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In some countries, such as Ukraine, those who learn about a child from others in advance (such as other adoptive parents who may have met the child during their own adoption travel, or ministries or NGOs which advocate for children with special needs) may request to see that child's records in the government adoption authority in the country's capitol city) before traveling to meet the child. The records usually include a photo or photos, which may or may not be current, health information, which may or may not be accurate, and perhaps a little about the child's biological family and reasons that the child was placed for adoption.

Most families who adopt in Ukraine, as in many other eastern European countries, hire a "facilitator", who translates, helps cope with red tape, makes hotel and/or apartment reservations, handles transportation, locates restaurants and grocerry stores, etc. It is legally possible to adopt completely independently of facilitators in Ukraine, but it would be extremely difficult for most American couples (only married couples can adopt from Ukraine at present).

Some families specify that they are interested in adopting a child or children of a particular gender and age range, but then go through the listings of children before committing to meeting the child - this is termed "blind adoption". Getting a referral to meet the child does not equate with agreeing to adopt the child in most countries, as the listing may be inaccurate and the child may not be as described, or other issues may arise. If this happens, the usual procedure is for the would-be adoptive parents to return to the capitol city and try to get a second appointment in order to meet with another available child or children who may be a better "fit". It may take time to get a second appointment - usually an extra week or two.

However, if all goes well and the potential adoptive parents accept the first child or children they meet, the complete procedure takes around a month to six weeks in Ukraine, barring national holidays or unexpected closures of the adoption ministry in the capitol.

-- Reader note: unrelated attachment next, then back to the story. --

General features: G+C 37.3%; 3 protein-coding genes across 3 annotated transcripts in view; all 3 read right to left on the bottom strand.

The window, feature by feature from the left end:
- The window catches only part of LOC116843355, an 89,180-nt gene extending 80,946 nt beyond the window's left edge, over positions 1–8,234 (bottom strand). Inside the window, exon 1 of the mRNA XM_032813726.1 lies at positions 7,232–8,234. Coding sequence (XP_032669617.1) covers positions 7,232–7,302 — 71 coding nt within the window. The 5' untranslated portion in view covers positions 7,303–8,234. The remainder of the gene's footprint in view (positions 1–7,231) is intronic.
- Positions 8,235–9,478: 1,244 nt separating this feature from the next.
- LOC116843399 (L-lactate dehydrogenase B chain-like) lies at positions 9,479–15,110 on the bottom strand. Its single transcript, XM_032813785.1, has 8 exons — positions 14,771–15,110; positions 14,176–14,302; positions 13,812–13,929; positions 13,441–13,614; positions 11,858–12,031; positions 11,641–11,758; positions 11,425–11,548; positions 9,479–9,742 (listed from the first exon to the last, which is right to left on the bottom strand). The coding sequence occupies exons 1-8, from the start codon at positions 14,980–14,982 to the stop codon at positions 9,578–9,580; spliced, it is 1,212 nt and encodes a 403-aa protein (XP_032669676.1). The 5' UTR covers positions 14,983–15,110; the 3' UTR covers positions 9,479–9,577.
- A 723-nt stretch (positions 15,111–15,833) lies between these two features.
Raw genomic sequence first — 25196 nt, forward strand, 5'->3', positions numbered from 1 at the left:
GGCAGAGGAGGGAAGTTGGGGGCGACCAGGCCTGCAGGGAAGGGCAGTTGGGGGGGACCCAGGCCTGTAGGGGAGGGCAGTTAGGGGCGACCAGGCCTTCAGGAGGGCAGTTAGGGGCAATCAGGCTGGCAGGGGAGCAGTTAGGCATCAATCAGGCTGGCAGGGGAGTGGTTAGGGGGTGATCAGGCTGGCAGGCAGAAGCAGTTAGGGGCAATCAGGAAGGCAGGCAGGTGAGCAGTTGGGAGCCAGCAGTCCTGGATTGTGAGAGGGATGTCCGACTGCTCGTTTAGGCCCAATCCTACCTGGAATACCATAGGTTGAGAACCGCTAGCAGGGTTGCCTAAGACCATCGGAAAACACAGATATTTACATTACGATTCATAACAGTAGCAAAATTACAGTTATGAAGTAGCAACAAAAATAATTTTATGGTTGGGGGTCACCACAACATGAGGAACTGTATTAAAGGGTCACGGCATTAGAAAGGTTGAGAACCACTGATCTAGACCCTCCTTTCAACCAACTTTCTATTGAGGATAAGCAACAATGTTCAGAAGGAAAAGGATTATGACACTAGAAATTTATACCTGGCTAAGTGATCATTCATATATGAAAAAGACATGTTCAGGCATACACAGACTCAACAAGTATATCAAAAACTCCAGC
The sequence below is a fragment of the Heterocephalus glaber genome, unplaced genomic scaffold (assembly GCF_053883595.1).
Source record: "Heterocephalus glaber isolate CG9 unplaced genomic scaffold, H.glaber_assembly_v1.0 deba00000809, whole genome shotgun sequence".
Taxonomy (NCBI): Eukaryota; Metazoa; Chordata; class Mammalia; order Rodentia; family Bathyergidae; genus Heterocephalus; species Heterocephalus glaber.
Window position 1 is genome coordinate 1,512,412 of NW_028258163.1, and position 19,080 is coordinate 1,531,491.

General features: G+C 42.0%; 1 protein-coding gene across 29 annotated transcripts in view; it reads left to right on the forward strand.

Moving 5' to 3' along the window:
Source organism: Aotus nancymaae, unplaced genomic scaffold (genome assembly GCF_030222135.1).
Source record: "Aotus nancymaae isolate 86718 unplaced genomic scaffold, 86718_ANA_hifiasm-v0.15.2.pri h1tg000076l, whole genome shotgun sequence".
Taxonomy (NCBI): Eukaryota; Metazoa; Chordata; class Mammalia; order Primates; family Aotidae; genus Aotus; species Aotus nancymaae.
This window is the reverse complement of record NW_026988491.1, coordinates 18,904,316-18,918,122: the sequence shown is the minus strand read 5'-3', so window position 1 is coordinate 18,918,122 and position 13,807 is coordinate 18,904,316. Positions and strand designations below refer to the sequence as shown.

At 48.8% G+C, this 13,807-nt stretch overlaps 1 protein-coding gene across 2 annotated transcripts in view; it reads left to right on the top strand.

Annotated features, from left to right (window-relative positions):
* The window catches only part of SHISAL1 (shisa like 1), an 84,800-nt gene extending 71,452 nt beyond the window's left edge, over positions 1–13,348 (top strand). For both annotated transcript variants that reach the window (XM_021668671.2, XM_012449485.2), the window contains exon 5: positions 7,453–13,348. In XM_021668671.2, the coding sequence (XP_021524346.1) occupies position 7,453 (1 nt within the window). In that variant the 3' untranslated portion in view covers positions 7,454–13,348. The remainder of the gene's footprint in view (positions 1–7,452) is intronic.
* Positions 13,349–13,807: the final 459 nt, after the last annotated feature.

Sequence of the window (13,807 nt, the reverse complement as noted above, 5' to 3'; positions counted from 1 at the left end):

After a successful adoption court in Ukraine, parents must wait another ten days to see if any of the child's biological family comes forward to object. Some parents choose to go home during this time, while other remain in-country, visiting their child, who remains in the orphanage or more rarely, foster home. After this waiting period, the child may leave the orphanage in the custody of the adoptive parents, who must provide all clothing and other items (toys, grooming essentials, etc) for their child at this point. Then the in-country paper chase begins - it usually takes about a week to get it all done, including a few final days in Kiev (in Ukraine, of course), so the family can come home with their child. If the adoptive parents are US citizens, their child becomes a citizen as soon as they reach US soil. More red tape awaits at customs, and afterwards, but the difficult work of paper-chasing is almost done at this point, and the real adventure begins.

Usually, a home study will authorize families to adopt a child or children of a certain age range, gender, special need, etc, depending on the family's wishes, size, age range and gender of children already family members, income, ability to provide care for specific special needs, and so on. As noted, this varies from country to country. It's wise to have a rather open-ended home study as far as age range, number of children (there have been cases of previously unidentified siblings to a child who fits the PAP's preferences), special needs, and gender are concerned, to ensure that you will be viewed as good potential adoptive parents to as wide a range of options as possible, if you are adopting internationally. A good social worker will understand this, and help you keep your options broad rather than narrow.

Last edited by CraigCreek; 09-14-2012 at 12:17 PM..
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Old 09-18-2012, 09:51 AM
 
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I should add that in Ukraine, only one parent is required to return to take custody of the child after the ten-day waiting period, which is often beneficial to families with small children at home or other situations which would make it difficult for both parents to travel twice or remain in-country. Many parents choose to have one parent go home, while another adult family member or good friend joins the remaining parent to help with the child's transition. Especially if the child or children being adopted have special needs, it is helpful to have two adults (or perhaps an older teenage sibling) to offer an extra pair of hands during this busy time.